9. Lord & Taylor to Launch Flagship Store on “Walmart Stores Inc. is raising the bar for its in-house fashion. Starting in spring 2018, upscale retailer Hudson's Bay Co.-owned (HBAYF) Lord & Taylor will launch a flagship store on, the two companies said in a statement Tuesday, Nov. 14. Lord & Taylor will introduce a "specialized online experience offering premium fashion brands" from the store on Walmart's ecommerce site. Lord & Taylor will have a dedicated store on the website and on the Walmart app, which will allow it to reach more customers than it currently does on its own ecommerce platform.” (The Street)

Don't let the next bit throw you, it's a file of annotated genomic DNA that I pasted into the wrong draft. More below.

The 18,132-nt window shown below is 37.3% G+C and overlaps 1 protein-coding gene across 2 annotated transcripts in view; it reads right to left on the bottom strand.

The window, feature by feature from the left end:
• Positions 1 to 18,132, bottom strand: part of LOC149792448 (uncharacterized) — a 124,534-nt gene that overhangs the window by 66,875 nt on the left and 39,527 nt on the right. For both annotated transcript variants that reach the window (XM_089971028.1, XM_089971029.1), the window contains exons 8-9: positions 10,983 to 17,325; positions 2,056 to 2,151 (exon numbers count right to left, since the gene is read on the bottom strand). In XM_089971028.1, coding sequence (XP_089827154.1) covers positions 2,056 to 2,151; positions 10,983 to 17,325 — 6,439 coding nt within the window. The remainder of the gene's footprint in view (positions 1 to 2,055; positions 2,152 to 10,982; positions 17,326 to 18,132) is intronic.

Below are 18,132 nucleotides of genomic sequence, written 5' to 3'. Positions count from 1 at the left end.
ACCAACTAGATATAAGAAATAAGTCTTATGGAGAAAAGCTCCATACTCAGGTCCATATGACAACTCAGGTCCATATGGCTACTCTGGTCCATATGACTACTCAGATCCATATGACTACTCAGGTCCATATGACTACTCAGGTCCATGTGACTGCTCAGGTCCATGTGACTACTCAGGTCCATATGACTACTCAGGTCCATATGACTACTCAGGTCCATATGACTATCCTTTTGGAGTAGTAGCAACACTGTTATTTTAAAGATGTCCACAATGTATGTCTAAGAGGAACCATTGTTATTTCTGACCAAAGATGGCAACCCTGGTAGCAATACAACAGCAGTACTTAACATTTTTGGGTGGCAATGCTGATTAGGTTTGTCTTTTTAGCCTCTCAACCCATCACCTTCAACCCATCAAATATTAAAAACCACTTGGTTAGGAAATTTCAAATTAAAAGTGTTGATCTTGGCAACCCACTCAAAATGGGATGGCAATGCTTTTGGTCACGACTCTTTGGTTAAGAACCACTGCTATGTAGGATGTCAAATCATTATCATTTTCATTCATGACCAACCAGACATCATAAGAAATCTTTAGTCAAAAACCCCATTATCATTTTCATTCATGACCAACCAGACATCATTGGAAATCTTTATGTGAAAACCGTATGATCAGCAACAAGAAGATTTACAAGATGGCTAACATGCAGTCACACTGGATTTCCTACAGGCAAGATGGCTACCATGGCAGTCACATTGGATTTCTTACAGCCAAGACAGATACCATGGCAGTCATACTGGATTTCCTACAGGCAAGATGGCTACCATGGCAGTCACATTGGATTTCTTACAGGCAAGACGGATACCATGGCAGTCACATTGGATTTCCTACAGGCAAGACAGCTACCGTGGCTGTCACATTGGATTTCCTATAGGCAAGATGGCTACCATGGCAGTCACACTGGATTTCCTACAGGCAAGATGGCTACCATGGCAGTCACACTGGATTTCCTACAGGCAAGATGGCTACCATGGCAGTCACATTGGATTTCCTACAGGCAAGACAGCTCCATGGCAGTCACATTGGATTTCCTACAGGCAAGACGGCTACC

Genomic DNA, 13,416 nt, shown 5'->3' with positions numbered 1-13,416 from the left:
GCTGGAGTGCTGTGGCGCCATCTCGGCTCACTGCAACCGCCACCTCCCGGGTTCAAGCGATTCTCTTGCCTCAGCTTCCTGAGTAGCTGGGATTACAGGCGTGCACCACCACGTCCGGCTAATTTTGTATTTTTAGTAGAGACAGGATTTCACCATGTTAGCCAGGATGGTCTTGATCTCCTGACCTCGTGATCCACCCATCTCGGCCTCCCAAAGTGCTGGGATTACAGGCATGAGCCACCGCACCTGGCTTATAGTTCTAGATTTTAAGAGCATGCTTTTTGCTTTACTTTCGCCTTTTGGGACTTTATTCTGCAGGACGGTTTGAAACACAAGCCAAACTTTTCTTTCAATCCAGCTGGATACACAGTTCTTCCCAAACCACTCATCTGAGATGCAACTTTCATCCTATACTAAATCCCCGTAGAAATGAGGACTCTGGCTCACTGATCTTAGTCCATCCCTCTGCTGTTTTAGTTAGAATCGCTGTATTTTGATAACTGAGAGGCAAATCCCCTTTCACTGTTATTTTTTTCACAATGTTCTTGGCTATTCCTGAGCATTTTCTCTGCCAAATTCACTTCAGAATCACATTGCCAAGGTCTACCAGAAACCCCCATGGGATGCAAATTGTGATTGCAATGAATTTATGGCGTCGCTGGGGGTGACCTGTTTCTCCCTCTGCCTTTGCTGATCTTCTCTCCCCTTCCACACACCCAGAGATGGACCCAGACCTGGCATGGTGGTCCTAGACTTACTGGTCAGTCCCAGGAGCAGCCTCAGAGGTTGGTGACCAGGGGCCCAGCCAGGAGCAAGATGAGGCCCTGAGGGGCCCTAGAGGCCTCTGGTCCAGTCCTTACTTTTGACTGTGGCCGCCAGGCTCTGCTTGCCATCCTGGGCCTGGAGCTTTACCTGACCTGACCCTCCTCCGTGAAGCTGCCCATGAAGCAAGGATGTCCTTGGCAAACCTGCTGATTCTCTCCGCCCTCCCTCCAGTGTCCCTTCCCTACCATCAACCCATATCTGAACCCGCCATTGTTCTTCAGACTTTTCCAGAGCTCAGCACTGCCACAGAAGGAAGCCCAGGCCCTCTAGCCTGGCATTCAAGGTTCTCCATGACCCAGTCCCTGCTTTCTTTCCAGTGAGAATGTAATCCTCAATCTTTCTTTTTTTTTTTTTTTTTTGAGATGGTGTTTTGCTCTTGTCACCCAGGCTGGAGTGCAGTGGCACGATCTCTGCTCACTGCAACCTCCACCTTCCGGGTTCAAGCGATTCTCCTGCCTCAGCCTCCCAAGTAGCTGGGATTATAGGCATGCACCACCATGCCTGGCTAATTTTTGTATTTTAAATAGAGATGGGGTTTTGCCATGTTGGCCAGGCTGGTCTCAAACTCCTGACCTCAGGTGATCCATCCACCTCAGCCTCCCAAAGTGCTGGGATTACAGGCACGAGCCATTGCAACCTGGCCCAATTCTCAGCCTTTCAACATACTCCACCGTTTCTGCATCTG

10. Commercial Real Estate Remains a Safe Haven Despite Divisive Global Political Climate “2017 is shaping up to be a year like no other as an increasingly divisive political climate unsettles global markets. But, according to the latest figures from global real estate consultant JLL, commercial real estate continues to successfully navigate this uncharted territory. Third quarter global transactional volumes remain unchanged compared to the same period a year ago, coming in at $166 billion and bringing year-to-date (YTD) volumes to $464 billion, 2 percent higher than the first three quarters of 2016.” (World Property Journal)